3. Joel Godard Jr.
Milledgeville native Joel Godard Jr. was the announcer of the Late Night with Conan O'Brien from its start in 1993 to 2009 when Conan went to host the Tonight Show. Godard continued to announce with NBC, announcing the Thanksgiving Day Parade from 2000-2010.
4. Blind Willie McTell
Born blind in one eye, and eventually losing sight in the other, Willie McTell learned the Piedmont blues style, which originated along the Southeastern seaboard and into Appalachia. He never had overwhelming national success, but rather inspired future musicians in the folk and southern rock genre. McTell recorded “Statesboro Blues” in 1928 and that became the most popular song of his career which continued until the 1950s under multiple aliases. Taj Mahal covered the song in 1967, directly influencing Macon, Georgia natives, the Allman Brothers. This track inspired Duane Allman to learn the slide guitar, becoming a trait of their southern rock sound. The Allman Brothers recorded “Statesboro Blues” at the iconic Filmore East in 1971. McTell never knew the success of his songs or the influence he had as he died in Milledgeville in 1959.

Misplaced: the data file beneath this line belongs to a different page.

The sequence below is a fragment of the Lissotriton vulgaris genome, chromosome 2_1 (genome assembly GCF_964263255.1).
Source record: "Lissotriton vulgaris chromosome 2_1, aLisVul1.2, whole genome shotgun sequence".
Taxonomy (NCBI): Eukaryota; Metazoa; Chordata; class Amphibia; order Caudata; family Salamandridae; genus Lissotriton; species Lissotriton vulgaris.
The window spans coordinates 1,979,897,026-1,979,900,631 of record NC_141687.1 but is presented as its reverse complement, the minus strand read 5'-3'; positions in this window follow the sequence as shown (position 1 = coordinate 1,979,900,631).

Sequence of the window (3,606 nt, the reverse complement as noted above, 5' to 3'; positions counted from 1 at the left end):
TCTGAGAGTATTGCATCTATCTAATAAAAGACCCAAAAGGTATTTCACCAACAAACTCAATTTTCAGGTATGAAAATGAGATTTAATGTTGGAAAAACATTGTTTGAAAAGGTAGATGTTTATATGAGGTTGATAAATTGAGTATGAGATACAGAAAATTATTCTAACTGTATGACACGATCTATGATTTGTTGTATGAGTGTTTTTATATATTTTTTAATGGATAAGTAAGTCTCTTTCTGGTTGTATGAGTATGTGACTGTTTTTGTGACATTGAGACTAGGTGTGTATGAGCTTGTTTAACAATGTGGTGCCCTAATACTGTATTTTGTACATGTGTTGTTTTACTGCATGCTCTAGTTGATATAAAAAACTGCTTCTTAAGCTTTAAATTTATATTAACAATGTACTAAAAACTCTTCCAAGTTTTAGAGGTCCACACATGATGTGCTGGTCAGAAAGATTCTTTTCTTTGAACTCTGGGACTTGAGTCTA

5. James Wallace “Wally” Butts Jr.
Born in early 1905 in Milledgeville, Wally went to college at Mercer University and played football, basketball, and baseball. He graduated in 1929 and began his football coaching career at the high school level shortly after. He coached at three high schools, including Georgia Military College from 1932-34. He then was hired as an assistant football coach at the University of Georgia in 1938 and took over as head coach in 1939, a job he held until 1960. He led the Bulldogs to a national championship in 1942 and four SEC championships. He held a coaching record of 140-86-9 and is a member of the College Football Hall of Fame.